Who Is Satoshi Nakamoto (Preview)

Matthew

The inventor of the bitcoin has a lot to answer for – whoever they are

Bankers don’t get much love these days. They’ve probably never had much of a great rep, but since the 2008 financial crisis, the faceless ‘banker’ has been something of a pantomime villain in the Western world, a symbol of rising inequality (and for good reason, many would argue). But it’s this anger at financial institutions combined with the ingenuity of engineers and the counter-culture of the internet – that has spawned a whole new currency: Bitcoin.

In essence, Bitcoin works from a fundamental concept in economics and trade that many of us forget: money isn’t real. Paper and coins
are merely a vehicle by which we trade; they have no inherent value. Similarly, Bitcoin is a virtual currency that can be used to trade in goods and services, except that it is decentralized; it is not constrained by the traditional powers-that-be.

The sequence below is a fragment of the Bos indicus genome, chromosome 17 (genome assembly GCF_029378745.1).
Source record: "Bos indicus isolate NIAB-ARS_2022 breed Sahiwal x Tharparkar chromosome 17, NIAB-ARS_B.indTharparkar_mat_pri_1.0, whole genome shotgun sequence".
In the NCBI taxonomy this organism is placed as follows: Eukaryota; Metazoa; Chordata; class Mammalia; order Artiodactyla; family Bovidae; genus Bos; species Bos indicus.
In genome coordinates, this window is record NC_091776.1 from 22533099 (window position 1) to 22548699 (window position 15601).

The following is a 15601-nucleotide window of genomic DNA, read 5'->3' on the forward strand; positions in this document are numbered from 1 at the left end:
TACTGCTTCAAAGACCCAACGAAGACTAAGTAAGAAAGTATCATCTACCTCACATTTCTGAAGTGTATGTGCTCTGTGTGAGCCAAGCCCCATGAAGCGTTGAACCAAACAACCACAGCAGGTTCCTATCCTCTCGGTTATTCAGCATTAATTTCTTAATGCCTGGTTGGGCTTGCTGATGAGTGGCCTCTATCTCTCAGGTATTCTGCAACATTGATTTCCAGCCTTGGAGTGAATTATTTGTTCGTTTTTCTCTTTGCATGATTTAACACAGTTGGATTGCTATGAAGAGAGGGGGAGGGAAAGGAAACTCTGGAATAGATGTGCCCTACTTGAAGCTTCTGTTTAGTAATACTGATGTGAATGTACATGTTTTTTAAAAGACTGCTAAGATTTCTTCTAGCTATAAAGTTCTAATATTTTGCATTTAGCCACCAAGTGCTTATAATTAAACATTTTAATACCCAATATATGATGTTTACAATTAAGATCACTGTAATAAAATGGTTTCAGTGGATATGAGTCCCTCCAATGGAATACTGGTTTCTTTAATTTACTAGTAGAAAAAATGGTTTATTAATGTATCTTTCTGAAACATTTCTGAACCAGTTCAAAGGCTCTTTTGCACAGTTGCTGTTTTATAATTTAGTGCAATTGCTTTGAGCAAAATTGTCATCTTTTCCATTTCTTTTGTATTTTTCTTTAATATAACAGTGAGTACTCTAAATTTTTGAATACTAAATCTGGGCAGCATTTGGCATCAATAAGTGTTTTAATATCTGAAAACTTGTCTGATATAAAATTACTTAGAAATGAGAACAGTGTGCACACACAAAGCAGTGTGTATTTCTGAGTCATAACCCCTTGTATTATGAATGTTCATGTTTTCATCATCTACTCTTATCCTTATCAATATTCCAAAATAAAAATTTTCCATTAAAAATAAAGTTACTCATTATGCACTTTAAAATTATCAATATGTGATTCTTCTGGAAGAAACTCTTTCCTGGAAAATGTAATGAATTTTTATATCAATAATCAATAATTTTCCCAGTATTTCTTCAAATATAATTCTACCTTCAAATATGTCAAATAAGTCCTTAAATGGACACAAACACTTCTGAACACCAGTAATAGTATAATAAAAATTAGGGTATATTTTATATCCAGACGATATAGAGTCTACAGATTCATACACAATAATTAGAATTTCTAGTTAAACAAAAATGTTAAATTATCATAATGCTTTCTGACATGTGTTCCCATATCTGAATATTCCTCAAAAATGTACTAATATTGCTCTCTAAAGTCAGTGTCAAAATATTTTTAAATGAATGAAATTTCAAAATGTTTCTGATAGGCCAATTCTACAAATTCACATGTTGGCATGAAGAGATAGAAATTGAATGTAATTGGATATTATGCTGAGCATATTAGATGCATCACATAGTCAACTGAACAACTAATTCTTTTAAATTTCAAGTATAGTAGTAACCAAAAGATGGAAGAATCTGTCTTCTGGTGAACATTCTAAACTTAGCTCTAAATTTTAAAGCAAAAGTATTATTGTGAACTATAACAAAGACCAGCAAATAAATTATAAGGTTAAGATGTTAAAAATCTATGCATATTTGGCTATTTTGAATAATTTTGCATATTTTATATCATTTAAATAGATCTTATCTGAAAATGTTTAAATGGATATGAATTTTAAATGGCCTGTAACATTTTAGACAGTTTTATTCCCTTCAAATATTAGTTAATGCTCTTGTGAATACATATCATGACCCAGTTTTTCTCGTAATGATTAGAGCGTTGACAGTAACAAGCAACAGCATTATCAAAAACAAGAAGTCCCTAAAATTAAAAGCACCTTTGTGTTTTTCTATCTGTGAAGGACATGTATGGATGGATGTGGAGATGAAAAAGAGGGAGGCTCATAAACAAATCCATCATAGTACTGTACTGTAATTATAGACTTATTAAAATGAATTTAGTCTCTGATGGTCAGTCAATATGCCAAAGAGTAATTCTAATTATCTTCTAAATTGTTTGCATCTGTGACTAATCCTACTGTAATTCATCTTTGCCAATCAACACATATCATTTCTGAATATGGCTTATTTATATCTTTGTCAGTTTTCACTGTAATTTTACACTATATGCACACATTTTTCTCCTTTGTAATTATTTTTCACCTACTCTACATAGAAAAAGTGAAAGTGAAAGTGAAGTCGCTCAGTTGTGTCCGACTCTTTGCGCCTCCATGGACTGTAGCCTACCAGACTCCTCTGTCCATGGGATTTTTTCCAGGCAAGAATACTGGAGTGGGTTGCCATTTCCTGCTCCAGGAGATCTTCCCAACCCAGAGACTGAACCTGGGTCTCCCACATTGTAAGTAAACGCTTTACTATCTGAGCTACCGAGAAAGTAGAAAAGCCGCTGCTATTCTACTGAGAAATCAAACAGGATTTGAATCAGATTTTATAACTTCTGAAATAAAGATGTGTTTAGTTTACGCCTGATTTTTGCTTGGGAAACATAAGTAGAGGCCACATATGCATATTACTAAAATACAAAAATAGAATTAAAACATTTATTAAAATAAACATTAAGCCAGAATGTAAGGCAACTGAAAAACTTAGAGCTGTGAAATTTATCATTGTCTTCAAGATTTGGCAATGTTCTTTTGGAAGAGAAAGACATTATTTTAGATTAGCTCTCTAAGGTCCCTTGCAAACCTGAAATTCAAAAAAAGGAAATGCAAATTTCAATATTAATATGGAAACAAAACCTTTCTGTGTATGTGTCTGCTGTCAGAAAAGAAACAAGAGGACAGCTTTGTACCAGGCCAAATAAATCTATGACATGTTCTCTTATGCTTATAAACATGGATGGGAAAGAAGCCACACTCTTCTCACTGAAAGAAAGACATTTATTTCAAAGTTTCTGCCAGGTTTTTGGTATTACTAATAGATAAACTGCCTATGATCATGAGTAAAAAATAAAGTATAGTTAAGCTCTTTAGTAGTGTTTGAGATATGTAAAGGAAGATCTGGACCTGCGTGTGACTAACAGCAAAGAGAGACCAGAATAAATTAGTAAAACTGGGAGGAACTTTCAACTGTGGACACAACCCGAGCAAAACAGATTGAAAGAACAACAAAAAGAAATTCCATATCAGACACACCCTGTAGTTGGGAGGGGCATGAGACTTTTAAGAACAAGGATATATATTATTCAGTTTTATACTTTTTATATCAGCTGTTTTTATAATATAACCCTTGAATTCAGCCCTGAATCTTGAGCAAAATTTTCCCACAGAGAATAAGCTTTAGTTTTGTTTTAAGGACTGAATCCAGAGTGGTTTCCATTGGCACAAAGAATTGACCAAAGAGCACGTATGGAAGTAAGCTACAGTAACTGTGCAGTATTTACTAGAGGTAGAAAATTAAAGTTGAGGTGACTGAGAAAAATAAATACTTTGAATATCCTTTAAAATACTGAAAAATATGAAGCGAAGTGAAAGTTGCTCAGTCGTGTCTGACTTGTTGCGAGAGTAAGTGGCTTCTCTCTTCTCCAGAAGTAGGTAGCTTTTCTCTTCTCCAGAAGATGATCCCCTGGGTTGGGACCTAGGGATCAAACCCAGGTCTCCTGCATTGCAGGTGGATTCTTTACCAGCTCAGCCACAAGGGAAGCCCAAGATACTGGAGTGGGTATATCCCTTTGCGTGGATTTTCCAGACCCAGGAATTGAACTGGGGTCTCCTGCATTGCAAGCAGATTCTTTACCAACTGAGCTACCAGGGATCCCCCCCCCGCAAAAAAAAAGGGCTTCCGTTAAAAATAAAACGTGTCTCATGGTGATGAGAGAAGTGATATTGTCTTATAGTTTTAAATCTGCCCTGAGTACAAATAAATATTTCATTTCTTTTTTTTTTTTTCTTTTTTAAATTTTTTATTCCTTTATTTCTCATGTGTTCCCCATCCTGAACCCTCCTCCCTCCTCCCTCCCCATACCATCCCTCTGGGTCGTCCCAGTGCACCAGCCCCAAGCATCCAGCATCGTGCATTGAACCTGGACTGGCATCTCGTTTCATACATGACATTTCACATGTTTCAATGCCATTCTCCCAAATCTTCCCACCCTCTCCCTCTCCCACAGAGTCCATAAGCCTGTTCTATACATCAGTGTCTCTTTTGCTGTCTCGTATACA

At first, Bitcoin gained traction with the Deep Web’s black markets, but has now found its way into the mainstream; WordPress started accepting the currency in 2012, followed by OKCupid, Expedia and Microsoft. You can even use it to buy a beer and a burger in central London. However, its use is far from widespread and the lasting impacts of this phenomenon are still evolving, with hundreds of engineers and venture capitalists still investing in its technology, despite its volatile nature as a currency based in essentially nothing. But how did it come into being?

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